Letters to the Seven Churches (2:1–3:22) The letters to the churches of Ephesus, Smyrna, Pergamum, Thyatira, Sardis, Philadelphia, and Laodicea have a fairly consistent format. First, after designating the recipients, the risen Lord as Sender describes Himself using a portion of the visionary description of Him in Revelation 1:9-20 . There follows an “I know” section of either commendation or criticism. Next appears typically some form of exhortation: to those who received criticism, the usual exhortation is to repent; however, to the churches of Smyrna and Philadelphia, for whom the Lord had only praise, the exhortation is one of assurance (compare Revelation 2:10; Revelation 3:10-13 ). Each letter concludes, though the order may vary, with both an exhortation to “hear what the Spirit says to the churches” (NAS) and a promise of reward to the “overcomer,” that is, the one who conquers by persevering in the cause of Christ.

The church at Ephesus (Revelation 2:1-7 ) is told to return to her first love; the church at Smyrna (Revelation 2:8-11 ), to be faithful unto death; the churches of Pergamum (Revelation 2:12-17 ) and Thyatira (Revelation 2:18-29 ) must beware of false teaching and the immoral deeds that so often accompany erroneous theology. The church at Sardis (Revelation 3:1-6 ) is told to wake up and complete her works of obedience. The church at Philadelphia (Revelation 3:7-13 ) is promised, in the face of persecution by the local synagogue, that faith in Jesus will assure access into the eternal kingdom; and the church at Laodicea (Revelation 3:14-22 ) is told to turn from her self-deception and repent of her lukewarmness.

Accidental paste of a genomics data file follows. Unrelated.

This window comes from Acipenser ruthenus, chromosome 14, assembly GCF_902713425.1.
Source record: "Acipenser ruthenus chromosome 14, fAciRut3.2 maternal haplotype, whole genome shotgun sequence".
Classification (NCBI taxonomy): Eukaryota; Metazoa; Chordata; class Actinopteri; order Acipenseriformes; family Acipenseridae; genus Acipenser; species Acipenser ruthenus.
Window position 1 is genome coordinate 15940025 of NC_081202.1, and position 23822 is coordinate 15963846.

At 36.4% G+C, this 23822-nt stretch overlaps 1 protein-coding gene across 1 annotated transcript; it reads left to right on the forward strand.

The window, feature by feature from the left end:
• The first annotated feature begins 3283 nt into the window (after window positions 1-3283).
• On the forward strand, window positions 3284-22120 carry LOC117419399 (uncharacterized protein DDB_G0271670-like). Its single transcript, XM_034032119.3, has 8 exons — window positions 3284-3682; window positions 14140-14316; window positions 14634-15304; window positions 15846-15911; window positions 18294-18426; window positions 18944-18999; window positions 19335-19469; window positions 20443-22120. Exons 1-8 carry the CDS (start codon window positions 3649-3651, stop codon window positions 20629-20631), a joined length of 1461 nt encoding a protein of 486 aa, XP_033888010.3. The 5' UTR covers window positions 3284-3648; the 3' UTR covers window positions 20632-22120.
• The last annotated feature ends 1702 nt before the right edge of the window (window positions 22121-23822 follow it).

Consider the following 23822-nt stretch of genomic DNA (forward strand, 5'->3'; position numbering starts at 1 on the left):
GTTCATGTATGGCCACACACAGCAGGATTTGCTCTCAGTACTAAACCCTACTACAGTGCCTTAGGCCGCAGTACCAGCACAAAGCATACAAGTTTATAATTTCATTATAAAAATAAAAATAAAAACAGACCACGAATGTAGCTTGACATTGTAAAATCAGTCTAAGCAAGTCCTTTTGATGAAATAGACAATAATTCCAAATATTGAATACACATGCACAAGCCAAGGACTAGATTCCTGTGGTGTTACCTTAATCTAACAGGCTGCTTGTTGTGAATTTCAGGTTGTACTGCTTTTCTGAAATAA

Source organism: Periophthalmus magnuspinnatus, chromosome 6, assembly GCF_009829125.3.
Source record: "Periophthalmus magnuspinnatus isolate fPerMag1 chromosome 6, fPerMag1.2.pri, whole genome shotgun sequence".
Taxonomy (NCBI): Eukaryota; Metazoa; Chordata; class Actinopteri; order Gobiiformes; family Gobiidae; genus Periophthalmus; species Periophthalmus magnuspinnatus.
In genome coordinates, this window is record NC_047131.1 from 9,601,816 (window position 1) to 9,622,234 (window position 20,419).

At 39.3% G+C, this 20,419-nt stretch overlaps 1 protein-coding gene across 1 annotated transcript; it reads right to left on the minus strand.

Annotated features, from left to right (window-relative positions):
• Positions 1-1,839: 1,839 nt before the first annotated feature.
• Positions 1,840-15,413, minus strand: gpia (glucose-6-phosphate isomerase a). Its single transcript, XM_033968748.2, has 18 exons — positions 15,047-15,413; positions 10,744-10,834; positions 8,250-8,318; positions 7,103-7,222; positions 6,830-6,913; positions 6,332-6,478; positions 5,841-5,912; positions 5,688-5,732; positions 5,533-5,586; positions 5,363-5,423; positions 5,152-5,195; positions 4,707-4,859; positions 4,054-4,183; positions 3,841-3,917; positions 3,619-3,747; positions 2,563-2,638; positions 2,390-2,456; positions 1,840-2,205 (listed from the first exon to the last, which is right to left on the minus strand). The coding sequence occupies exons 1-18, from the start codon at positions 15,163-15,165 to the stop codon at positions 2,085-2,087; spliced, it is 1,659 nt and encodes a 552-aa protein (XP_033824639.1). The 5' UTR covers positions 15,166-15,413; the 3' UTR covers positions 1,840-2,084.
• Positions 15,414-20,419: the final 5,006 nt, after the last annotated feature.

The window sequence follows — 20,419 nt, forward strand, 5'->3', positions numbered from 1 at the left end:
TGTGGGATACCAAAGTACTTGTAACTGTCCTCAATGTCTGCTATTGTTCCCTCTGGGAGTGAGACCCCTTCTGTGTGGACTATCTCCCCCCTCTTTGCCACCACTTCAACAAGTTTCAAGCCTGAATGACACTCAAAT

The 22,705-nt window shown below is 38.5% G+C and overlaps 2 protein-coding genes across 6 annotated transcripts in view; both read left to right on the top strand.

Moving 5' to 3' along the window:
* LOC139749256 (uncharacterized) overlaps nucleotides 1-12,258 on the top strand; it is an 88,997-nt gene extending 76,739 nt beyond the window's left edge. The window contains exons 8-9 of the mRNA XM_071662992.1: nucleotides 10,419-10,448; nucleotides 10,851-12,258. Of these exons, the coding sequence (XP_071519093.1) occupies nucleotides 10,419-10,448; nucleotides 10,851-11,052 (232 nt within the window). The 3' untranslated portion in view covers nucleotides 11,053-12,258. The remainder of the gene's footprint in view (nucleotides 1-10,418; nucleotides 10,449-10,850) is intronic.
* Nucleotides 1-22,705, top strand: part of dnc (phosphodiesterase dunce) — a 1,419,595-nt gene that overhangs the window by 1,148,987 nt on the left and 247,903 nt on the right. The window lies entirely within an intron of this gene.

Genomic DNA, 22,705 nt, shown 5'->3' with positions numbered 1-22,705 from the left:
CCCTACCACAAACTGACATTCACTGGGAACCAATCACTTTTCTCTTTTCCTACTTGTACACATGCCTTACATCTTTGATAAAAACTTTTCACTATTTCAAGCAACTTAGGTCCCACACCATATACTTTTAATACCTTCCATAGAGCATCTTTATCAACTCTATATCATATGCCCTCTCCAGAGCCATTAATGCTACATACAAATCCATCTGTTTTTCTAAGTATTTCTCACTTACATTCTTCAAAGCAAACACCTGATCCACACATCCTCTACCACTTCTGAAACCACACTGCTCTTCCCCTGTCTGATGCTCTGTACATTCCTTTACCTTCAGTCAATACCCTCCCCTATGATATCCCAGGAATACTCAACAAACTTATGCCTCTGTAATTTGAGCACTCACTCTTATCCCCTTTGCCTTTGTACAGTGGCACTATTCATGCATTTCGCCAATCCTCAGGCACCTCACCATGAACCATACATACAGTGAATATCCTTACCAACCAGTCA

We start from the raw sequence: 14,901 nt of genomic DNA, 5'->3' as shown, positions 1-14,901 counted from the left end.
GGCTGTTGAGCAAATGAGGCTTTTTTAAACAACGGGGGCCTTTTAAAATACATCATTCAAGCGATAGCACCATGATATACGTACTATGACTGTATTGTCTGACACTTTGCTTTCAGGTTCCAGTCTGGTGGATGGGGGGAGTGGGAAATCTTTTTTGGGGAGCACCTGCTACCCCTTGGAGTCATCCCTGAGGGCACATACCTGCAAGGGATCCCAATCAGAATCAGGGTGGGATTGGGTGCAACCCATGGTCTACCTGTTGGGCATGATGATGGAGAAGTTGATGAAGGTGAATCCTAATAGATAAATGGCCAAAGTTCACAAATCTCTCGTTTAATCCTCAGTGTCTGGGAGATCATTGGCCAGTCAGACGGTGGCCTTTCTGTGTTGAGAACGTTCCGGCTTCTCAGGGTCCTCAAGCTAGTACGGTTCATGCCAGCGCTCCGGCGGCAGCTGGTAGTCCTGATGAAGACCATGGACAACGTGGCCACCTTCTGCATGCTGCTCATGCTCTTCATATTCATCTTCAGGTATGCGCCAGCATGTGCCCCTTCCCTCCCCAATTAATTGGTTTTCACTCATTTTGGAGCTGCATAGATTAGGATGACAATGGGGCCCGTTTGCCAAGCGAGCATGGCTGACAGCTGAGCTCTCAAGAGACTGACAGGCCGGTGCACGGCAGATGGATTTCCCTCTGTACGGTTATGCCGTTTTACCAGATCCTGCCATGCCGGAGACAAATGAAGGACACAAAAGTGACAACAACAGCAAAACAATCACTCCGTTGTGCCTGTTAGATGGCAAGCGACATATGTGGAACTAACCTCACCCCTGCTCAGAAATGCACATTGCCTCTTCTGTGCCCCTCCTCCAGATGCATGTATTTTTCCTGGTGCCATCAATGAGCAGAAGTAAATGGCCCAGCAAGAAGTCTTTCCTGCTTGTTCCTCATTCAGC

The Sovereignty of the Creator God Committed to the Crucified and Now Enthroned Lamb (4:1–5:14) Revelation 4:1 and Revelation 5:1 represent the pivot point of the book, tying the risen Lord's opening exhortations to the churches ( Revelation 2-3 ) to the judgments and final triumph of the Lamb (Revelation 6-22 ). These chapters also provide the historical and theological basis of the risen Lord's authority over both the church and the world by depicting His enthronement and empowering to carry out the judging and saving purposes of God. Revelation 4:1 asserts the sovereign authority of the Creator God. Revelation 5:1 depicts the delegation of the divine authority to the risen Lord by introducing a sequence of events reminiscent of Daniel 7:1 . In Daniel 7:1 , the people of God were oppressed by four terrible beasts, symbolic of evil empires and kings; similarly, the Revelation is written to people who either are, or soon will be, experiencing persecution from powers of evil. Similar to Daniel 7:1 , in Revelation 5:1 , we see both a book of judgment—and a glorious, redemptive agent of God. Instead of an unidentified human figure, we learn that the exalted agent of God is none other than the crucified Jesus, the Lamb and Lion of God, now enthroned and therefore worthy to take the book and break the seals.